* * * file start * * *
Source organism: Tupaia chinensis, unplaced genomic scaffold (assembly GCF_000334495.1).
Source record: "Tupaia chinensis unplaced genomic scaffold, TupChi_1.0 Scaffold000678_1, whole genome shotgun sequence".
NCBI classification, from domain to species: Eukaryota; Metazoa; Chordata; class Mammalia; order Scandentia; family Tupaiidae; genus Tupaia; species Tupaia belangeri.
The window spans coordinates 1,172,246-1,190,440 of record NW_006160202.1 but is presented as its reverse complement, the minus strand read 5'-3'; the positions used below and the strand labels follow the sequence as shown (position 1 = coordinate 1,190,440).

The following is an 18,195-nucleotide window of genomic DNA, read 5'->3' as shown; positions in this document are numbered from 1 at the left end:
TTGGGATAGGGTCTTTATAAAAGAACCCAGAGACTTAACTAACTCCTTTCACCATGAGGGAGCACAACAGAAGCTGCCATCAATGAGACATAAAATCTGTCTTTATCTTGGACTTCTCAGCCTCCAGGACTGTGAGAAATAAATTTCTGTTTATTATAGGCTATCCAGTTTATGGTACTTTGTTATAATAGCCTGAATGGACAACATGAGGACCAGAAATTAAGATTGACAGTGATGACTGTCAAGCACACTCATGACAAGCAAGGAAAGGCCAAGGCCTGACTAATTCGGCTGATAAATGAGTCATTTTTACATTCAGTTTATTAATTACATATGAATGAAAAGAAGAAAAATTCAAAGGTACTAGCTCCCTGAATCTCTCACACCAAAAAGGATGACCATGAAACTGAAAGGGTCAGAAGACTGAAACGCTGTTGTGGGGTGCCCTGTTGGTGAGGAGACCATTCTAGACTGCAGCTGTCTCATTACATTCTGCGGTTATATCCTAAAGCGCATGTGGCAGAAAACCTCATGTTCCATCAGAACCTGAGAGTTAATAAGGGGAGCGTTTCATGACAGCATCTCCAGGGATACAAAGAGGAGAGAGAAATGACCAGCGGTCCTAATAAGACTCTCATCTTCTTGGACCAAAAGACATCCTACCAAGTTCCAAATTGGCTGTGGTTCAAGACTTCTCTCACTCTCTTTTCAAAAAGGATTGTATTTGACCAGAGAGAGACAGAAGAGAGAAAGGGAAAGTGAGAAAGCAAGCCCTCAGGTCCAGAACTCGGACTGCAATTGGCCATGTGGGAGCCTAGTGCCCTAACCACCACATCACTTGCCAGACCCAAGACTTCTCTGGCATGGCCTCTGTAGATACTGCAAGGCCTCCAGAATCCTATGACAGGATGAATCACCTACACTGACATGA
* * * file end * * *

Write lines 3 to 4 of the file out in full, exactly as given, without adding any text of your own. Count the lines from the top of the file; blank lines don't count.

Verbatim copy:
NCBI classification, from domain to species: Eukaryota; Metazoa; Chordata; class Mammalia; order Scandentia; family Tupaiidae; genus Tupaia; species Tupaia belangeri.
The window spans coordinates 1,172,246-1,190,440 of record NW_006160202.1 but is presented as its reverse complement, the minus strand read 5'-3'; the positions used below and the strand labels follow the sequence as shown (position 1 = coordinate 1,190,440).